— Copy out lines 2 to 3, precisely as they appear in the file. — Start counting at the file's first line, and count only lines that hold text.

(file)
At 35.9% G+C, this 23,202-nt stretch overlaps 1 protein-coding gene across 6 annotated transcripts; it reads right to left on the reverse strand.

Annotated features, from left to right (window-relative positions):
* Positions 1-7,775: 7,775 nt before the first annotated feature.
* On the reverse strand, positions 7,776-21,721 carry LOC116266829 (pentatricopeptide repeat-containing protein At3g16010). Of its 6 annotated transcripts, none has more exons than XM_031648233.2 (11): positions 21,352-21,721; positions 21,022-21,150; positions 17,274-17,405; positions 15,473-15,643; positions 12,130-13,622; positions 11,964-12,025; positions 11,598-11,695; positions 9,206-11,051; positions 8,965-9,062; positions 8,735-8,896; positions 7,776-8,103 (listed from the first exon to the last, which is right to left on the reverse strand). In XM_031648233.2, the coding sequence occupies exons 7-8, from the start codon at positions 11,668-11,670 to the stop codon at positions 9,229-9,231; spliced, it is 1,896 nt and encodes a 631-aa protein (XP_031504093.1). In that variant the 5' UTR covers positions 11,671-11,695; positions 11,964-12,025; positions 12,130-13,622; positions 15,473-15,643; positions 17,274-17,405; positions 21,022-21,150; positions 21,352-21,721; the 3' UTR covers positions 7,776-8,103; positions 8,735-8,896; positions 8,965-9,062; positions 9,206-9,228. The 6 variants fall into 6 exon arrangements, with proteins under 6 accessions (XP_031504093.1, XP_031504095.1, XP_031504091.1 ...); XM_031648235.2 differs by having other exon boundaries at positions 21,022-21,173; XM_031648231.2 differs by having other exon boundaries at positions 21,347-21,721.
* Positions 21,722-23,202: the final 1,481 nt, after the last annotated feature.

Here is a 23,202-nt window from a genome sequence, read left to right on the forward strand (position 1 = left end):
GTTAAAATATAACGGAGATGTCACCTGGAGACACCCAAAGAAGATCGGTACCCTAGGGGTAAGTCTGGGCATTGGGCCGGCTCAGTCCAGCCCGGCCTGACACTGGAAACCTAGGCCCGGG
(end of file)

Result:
Annotated features, from left to right (window-relative positions):
* Positions 1-7,775: 7,775 nt before the first annotated feature.